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This article has been peer reviewed. It is the authors' final version prior to publication in American Journal of Medicine. Volume 122, Issue 8, August 2009, Pages 704-712. The published version is available at DOI: 10.1016/j.amjmed.2009.05.001. Copyright © Elsevier Inc..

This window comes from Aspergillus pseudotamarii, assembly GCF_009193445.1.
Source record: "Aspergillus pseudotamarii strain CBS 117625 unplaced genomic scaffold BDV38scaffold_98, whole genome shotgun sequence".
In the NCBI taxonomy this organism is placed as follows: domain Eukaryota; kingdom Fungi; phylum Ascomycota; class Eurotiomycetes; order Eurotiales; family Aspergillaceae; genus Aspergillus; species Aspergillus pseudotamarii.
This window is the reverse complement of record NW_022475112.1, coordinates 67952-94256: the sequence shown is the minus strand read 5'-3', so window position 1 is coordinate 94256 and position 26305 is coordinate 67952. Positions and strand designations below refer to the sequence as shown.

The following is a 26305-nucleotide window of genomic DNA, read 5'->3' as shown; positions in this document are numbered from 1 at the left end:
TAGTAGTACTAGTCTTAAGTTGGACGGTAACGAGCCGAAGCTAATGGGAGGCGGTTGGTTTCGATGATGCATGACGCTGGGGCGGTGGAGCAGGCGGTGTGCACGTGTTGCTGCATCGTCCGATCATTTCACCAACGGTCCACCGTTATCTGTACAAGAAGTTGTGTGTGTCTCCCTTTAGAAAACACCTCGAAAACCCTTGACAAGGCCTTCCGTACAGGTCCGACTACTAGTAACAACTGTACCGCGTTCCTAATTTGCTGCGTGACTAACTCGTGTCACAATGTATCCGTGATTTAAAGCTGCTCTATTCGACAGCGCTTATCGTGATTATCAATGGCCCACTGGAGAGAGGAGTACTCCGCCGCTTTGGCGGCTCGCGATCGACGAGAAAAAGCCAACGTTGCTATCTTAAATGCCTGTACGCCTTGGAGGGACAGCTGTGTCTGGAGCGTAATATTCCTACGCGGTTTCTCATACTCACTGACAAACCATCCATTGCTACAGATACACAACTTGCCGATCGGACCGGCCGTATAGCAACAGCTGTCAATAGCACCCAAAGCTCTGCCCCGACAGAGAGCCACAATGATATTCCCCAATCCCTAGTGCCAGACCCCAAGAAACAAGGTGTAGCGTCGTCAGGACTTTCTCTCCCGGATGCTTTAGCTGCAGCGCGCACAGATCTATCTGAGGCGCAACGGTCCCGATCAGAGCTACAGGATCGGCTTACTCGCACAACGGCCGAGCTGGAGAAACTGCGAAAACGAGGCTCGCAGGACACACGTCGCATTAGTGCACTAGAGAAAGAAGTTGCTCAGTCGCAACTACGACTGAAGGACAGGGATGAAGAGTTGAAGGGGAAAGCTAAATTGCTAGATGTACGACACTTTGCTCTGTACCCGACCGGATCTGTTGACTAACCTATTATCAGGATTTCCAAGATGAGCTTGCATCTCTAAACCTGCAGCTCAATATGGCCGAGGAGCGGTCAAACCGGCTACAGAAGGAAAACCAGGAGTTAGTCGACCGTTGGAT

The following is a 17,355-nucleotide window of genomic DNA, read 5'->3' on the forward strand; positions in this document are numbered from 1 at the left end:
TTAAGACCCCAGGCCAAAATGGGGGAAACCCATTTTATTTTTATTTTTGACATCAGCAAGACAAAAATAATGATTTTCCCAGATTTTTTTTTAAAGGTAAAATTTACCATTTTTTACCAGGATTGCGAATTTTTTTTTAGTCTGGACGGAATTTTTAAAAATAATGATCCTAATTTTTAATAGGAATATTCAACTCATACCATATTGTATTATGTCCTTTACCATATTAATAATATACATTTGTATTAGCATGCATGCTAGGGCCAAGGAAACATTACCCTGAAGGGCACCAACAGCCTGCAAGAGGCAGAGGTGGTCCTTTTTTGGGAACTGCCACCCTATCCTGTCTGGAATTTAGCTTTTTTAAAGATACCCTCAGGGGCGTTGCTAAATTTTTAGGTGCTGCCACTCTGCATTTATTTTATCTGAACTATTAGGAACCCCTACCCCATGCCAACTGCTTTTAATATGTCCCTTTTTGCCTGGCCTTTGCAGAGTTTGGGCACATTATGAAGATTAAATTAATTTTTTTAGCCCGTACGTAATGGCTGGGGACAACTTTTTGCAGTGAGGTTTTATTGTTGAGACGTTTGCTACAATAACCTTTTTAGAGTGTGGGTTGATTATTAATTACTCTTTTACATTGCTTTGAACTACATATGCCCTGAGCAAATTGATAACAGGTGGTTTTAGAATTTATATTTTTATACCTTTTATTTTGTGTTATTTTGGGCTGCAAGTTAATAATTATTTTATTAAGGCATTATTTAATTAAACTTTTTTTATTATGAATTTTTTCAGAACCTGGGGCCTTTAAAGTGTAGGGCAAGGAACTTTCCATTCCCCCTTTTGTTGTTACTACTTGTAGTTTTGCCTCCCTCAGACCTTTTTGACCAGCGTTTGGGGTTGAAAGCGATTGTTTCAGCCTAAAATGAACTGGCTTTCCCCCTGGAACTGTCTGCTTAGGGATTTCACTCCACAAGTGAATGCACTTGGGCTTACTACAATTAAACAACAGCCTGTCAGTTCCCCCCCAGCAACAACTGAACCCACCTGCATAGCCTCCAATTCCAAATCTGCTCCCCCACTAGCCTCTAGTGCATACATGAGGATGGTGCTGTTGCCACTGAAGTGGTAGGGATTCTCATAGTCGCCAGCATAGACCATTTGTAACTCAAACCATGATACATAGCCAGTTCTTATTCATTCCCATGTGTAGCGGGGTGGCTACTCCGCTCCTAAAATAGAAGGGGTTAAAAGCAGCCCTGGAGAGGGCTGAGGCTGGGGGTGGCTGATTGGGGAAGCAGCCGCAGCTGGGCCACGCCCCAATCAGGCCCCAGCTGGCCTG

A rapidly growing body of evidence supports a relationship between psychosocial factors and cardiovascular disease. In this article, a review of the epidemiologic and clinical research investigating this relationship concludes that psychosocial stressors can be both a cause and a consequence of cardiovascular disease events. Furthermore, recent data have shown that stress management might reduce future cardiac events in patients with cardiovascular disease. Unfortunately, the influence of psychosocial risk factors on cardiovascular disease remains underrecognized compared with traditional cardiac risk factors. Physicians and their associates should screen for psychosocial stressors and recognize potential symptoms. Consideration should be given to developing improved liaison relationships with psychologic or behavioral specialists to facilitate more specialized interventions when appropriate. A variety of interventions conducted by appropriately trained mental health professionals have successfully improved stress in patients with cardiovascular disease and other chronic diseases. The time has come for physicians to recognize the impact of psychosocial stressors on cardiovascular disease.

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